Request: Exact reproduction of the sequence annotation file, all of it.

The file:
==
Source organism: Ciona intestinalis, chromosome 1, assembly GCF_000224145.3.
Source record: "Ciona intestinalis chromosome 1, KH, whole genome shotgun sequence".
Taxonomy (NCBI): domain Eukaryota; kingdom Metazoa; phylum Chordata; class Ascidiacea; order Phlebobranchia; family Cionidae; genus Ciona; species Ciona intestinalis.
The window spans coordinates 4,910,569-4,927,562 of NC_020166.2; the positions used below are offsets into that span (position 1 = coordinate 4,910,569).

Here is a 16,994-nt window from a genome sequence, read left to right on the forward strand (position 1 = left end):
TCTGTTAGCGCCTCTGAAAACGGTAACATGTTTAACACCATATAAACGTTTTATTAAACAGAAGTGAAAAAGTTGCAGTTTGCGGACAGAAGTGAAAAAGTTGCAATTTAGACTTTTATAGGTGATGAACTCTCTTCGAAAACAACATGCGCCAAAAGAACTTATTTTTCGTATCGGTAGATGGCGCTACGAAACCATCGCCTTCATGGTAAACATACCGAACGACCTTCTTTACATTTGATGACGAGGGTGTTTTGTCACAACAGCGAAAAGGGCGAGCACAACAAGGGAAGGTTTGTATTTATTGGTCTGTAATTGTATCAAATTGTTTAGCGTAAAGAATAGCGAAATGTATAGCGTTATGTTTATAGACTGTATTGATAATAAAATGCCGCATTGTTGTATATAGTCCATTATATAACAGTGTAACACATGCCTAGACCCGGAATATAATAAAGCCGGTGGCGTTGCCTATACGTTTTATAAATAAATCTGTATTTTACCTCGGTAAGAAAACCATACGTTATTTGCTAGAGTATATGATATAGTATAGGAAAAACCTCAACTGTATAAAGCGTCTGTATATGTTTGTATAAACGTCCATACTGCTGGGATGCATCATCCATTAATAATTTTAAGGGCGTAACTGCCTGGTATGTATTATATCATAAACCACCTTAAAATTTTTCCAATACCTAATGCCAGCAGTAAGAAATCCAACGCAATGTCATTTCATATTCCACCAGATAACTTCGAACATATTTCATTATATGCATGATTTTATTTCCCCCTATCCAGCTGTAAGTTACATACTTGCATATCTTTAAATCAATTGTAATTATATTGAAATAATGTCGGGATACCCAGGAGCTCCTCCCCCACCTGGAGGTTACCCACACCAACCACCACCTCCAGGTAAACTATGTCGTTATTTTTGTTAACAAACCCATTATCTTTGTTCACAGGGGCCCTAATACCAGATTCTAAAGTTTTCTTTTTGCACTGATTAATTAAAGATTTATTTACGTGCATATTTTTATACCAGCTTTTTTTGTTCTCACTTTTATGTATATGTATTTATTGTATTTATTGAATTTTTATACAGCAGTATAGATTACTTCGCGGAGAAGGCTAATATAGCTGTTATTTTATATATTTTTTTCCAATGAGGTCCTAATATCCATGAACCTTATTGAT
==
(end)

Source organism: Ciona intestinalis, chromosome 1, assembly GCF_000224145.3.
Source record: "Ciona intestinalis chromosome 1, KH, whole genome shotgun sequence".
Taxonomy (NCBI): domain Eukaryota; kingdom Metazoa; phylum Chordata; class Ascidiacea; order Phlebobranchia; family Cionidae; genus Ciona; species Ciona intestinalis.
The window spans coordinates 4,910,569-4,927,562 of NC_020166.2; the positions used below are offsets into that span (position 1 = coordinate 4,910,569).

Here is a 16,994-nt window from a genome sequence, read left to right on the forward strand (position 1 = left end):
TCTGTTAGCGCCTCTGAAAACGGTAACATGTTTAACACCATATAAACGTTTTATTAAACAGAAGTGAAAAAGTTGCAGTTTGCGGACAGAAGTGAAAAAGTTGCAATTTAGACTTTTATAGGTGATGAACTCTCTTCGAAAACAACATGCGCCAAAAGAACTTATTTTTCGTATCGGTAGATGGCGCTACGAAACCATCGCCTTCATGGTAAACATACCGAACGACCTTCTTTACATTTGATGACGAGGGTGTTTTGTCACAACAGCGAAAAGGGCGAGCACAACAAGGGAAGGTTTGTATTTATTGGTCTGTAATTGTATCAAATTGTTTAGCGTAAAGAATAGCGAAATGTATAGCGTTATGTTTATAGACTGTATTGATAATAAAATGCCGCATTGTTGTATATAGTCCATTATATAACAGTGTAACACATGCCTAGACCCGGAATATAATAAAGCCGGTGGCGTTGCCTATACGTTTTATAAATAAATCTGTATTTTACCTCGGTAAGAAAACCATACGTTATTTGCTAGAGTATATGATATAGTATAGGAAAAACCTCAACTGTATAAAGCGTCTGTATATGTTTGTATAAACGTCCATACTGCTGGGATGCATCATCCATTAATAATTTTAAGGGCGTAACTGCCTGGTATGTATTATATCATAAACCACCTTAAAATTTTTCCAATACCTAATGCCAGCAGTAAGAAATCCAACGCAATGTCATTTCATATTCCACCAGATAACTTCGAACATATTTCATTATATGCATGATTTTATTTCCCCCTATCCAGCTGTAAGTTACATACTTGCATATCTTTAAATCAATTGTAATTATATTGAAATAATGTCGGGATACCCAGGAGCTCCTCCCCCACCTGGAGGTTACCCACACCAACCACCACCTCCAGGTAAACTATGTCGTTATTTTTGTTAACAAACCCATTATCTTTGTTCACAGGGGCCCTAATACCAGATTCTAAAGTTTTCTTTTTGCACTGATTAATTAAAGATTTATTTACGTGCATATTTTTATACCAGCTTTTTTTGTTCTCACTTTTATGTATATGTATTTATTGTATTTATTGAATTTTTATACAGCAGTATAGATTACTTCGCGGAGAAGGCTAATATAGCTGTTATTTTATATATTTTTTTCCAATGAGGTCCTAATATCCATGAACCTTATTGAT